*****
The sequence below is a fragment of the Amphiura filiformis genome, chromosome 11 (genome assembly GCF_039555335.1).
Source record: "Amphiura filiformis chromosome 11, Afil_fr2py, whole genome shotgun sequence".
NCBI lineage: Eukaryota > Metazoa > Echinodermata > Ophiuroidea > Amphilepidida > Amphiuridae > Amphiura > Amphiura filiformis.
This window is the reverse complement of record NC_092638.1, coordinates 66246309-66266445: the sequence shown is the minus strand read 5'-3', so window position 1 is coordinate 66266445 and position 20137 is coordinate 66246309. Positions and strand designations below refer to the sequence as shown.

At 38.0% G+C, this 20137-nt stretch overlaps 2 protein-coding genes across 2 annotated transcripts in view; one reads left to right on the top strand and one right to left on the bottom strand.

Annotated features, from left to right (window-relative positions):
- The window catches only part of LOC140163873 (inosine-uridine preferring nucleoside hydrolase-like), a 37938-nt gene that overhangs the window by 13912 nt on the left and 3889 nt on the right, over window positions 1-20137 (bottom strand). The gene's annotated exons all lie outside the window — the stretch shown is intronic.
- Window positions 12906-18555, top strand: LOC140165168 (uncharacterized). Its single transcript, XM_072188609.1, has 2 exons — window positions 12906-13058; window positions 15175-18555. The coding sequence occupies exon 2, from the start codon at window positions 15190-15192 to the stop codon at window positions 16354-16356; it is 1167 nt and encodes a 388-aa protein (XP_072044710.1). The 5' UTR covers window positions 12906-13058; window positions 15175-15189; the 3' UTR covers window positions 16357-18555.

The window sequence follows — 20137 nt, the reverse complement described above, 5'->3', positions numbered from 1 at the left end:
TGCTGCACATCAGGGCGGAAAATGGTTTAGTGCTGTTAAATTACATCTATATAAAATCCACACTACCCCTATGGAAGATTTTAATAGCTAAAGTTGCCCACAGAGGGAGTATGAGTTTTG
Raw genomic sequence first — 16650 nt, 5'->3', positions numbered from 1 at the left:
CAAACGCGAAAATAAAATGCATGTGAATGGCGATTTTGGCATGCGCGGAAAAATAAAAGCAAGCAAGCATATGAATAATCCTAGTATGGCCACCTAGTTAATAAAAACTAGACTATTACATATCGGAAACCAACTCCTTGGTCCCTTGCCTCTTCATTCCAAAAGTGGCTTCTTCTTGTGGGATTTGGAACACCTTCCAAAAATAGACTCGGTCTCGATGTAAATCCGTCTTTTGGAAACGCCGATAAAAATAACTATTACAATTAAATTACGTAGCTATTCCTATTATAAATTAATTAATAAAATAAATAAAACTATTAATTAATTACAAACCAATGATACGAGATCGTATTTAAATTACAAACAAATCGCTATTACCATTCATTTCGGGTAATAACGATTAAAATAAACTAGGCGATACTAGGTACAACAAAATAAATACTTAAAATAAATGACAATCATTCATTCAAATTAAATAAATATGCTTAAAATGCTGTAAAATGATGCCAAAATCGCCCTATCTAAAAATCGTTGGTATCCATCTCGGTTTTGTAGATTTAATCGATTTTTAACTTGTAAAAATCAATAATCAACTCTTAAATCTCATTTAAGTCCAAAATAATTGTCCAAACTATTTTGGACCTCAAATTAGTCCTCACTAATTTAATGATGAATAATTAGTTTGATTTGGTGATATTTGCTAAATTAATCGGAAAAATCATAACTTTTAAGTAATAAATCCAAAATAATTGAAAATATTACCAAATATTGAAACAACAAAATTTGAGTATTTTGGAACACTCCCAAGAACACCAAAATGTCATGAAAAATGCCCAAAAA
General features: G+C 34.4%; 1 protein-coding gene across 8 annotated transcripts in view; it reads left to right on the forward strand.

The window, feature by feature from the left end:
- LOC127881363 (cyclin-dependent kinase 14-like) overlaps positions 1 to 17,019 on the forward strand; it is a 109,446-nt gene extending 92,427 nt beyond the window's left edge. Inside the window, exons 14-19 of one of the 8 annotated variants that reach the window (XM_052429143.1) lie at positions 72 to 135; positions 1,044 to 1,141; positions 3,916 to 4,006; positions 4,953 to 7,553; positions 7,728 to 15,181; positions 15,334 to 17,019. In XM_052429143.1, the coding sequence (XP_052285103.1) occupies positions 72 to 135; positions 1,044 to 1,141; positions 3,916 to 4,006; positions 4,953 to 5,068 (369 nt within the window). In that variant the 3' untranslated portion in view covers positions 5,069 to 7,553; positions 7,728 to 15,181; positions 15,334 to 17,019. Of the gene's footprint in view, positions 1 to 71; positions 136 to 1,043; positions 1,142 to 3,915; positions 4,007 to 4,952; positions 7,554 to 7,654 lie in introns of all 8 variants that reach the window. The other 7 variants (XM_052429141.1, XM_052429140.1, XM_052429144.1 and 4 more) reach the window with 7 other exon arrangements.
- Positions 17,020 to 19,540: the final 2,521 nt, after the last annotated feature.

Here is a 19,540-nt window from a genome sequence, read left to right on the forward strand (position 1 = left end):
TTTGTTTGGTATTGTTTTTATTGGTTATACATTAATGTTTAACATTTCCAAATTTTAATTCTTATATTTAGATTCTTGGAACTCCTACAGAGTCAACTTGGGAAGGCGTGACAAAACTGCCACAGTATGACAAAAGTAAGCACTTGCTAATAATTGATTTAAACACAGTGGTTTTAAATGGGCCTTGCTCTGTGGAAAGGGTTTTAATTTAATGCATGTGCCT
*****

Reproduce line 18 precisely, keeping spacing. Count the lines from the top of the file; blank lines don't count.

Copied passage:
TTTGTTTGGTATTGTTTTTATTGGTTATACATTAATGTTTAACATTTCCAAATTTTAATTCTTATATTTAGATTCTTGGAACTCCTACAGAGTCAACTTGGGAAGGCGTGACAAAACTGCCACAGTATGACAAAAGTAAGCACTTGCTAATAATTGATTTAAACACAGTGGTTTTAAATGGGCCTTGCTCTGTGGAAAGGGTTTTAATTTAATGCATGTGCCT